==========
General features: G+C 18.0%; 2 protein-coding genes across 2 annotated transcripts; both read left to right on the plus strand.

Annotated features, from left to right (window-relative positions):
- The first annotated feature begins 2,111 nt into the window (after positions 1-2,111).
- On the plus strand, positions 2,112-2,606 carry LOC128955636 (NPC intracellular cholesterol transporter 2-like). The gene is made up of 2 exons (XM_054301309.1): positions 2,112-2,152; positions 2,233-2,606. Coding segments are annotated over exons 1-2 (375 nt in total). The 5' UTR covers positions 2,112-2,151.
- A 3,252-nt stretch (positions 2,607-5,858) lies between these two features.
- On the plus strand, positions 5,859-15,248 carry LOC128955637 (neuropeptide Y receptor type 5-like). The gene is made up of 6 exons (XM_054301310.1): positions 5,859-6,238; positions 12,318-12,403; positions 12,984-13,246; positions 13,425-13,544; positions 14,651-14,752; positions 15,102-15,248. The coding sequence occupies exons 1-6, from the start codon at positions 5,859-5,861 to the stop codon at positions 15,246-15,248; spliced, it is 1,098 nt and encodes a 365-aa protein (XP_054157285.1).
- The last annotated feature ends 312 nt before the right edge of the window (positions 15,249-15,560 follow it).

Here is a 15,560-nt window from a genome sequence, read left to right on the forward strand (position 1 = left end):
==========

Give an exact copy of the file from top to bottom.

General features: G+C 18.0%; 2 protein-coding genes across 2 annotated transcripts; both read left to right on the plus strand.

Annotated features, from left to right (window-relative positions):
- The first annotated feature begins 2,111 nt into the window (after positions 1-2,111).
- On the plus strand, positions 2,112-2,606 carry LOC128955636 (NPC intracellular cholesterol transporter 2-like). The gene is made up of 2 exons (XM_054301309.1): positions 2,112-2,152; positions 2,233-2,606. Coding segments are annotated over exons 1-2 (375 nt in total). The 5' UTR covers positions 2,112-2,151.
- A 3,252-nt stretch (positions 2,607-5,858) lies between these two features.
- On the plus strand, positions 5,859-15,248 carry LOC128955637 (neuropeptide Y receptor type 5-like). The gene is made up of 6 exons (XM_054301310.1): positions 5,859-6,238; positions 12,318-12,403; positions 12,984-13,246; positions 13,425-13,544; positions 14,651-14,752; positions 15,102-15,248. The coding sequence occupies exons 1-6, from the start codon at positions 5,859-5,861 to the stop codon at positions 15,246-15,248; spliced, it is 1,098 nt and encodes a 365-aa protein (XP_054157285.1).
- The last annotated feature ends 312 nt before the right edge of the window (positions 15,249-15,560 follow it).

Here is a 15,560-nt window from a genome sequence, read left to right on the forward strand (position 1 = left end):